Warhammer Age Of Sigmar: Storm Ground First Impressions – Swinging Strong

Focus Home is pumping out a bunch of Warhammer games as of late, but the publisher has the honour of putting out the first based on Warhammer: Age Of Sigmar.

Warhammer Age Of Sigmar: Storm Ground, by Gasket Games, is a turn-based strategy tactics game with roguelike elements. With three factions to choose from, a random-ish campaign to go through and loot and cards to collect, Storm Ground could easily be really good or really bad based on how the basic gameplay shakes up.

We’re still a few hours since been playing the game, and you know what? Storm Ground’s holding its own right now, if you can forgive if you niggles here and there.

Promising Turn-Based Strategy Tactics Combat

Storm Ground’s campaign will start off with three tutorial missions as the Stormcast Eternals (think Space Marines, but with a fantasy twist). This will walk you through the basics of what to expect.

It’s hex-based and turn-based, with terrain elements to consider. Stormcast units are slow but heavily armoured, and the melee units start off with hammers.

With hammers equipped, there’s a skill that does little base damage (one point) compared to swords you can get later on (four points). But it does knockback.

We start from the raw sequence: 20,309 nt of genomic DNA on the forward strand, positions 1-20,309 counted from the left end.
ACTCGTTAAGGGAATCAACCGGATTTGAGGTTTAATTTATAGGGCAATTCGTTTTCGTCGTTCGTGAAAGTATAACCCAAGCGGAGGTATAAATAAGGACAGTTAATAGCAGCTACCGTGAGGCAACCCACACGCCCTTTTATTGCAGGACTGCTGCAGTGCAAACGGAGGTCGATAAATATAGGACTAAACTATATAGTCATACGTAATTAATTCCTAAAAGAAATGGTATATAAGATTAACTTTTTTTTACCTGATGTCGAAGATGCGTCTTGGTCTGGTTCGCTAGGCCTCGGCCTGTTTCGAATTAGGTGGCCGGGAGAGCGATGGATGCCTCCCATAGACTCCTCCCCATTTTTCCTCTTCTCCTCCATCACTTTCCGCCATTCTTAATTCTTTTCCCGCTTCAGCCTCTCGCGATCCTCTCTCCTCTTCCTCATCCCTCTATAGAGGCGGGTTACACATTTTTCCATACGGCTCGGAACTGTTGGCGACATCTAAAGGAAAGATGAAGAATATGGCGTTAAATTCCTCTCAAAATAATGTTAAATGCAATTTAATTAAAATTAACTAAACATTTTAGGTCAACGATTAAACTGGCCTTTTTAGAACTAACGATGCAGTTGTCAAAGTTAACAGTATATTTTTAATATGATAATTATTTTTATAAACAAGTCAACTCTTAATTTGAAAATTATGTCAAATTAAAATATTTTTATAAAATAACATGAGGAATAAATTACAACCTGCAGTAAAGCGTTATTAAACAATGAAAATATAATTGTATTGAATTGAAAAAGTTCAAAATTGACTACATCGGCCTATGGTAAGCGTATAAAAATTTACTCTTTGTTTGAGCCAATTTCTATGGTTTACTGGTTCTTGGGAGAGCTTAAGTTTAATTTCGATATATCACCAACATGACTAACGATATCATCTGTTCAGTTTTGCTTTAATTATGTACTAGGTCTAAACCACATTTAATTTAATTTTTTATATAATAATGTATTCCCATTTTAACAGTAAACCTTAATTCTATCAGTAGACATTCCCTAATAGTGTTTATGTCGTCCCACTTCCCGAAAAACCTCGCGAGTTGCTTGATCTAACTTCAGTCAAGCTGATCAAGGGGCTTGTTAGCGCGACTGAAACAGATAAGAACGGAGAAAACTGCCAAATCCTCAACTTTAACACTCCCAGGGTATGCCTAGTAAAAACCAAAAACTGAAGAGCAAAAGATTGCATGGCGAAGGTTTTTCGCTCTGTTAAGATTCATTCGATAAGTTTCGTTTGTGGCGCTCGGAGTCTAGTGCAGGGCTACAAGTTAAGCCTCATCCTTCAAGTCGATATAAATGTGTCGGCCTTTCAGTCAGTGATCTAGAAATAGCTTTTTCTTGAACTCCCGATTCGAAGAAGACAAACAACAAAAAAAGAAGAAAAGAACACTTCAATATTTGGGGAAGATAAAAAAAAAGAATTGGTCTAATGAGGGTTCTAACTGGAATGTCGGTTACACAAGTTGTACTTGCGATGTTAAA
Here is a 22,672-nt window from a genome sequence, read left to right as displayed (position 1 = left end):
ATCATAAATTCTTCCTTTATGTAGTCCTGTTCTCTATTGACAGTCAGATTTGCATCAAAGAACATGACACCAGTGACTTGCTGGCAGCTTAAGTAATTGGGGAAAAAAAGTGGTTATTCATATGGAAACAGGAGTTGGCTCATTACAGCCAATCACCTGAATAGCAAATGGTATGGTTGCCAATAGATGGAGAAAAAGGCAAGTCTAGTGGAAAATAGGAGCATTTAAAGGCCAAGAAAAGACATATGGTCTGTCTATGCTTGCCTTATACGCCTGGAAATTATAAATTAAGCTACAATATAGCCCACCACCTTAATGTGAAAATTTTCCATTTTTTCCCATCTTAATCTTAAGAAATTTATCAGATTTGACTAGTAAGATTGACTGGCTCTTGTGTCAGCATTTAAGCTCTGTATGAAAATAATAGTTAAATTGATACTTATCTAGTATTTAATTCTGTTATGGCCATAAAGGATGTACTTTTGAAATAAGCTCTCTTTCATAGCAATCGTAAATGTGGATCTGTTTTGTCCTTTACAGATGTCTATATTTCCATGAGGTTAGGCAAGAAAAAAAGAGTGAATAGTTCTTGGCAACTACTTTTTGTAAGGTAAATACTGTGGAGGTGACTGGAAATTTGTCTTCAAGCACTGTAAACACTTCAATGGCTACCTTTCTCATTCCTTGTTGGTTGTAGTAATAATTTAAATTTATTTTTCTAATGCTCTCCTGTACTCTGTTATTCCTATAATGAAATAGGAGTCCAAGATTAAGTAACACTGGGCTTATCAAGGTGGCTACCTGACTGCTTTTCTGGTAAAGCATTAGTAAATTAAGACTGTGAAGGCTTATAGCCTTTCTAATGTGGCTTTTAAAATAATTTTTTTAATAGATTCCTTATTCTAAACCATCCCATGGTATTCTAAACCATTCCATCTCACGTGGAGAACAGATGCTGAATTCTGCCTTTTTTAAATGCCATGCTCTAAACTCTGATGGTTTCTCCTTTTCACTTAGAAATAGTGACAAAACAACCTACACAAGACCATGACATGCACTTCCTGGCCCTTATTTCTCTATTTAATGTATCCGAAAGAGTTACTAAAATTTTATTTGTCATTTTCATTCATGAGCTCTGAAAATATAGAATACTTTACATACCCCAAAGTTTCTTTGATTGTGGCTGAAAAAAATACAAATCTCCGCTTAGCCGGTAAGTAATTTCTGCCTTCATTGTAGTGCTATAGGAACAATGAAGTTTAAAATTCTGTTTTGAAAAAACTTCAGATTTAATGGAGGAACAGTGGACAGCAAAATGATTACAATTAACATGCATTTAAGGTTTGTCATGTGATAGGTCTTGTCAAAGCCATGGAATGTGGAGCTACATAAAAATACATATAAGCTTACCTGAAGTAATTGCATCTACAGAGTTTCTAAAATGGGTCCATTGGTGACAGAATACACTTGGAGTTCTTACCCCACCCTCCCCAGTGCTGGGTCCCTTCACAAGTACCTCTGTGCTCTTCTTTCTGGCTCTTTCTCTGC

This one little trick basically reveals the potential of Storm Ground’s turn-based combat. It’s not as straightforward, and it’s not another XCOM-like either (there’s no cover mechanics). With the Stormcast, you can play around with pushing (hammer skills) and pulling (taunting) enemy units to either set traps or make combo hits.

You can have your range unit, the Castigators, prime a shot that does more damage at a specific tile, and then have your hero unit, Lord-Celestant Freya Skyhelm, taunt them into said hex. It works best when you have multiple Castigators, trapping them into a barrage of arrows.

Also, you don’t necessarily need to prime the trap either. Friendly fire is a thing. So let’s say, an enemy is priming a shot on your hero Stormcast. Move back one tile, and there is a possibility to lure an enemy to that hex. And gets shot by their own unit as a result.

(It can happen to your units too if you’re not careful.)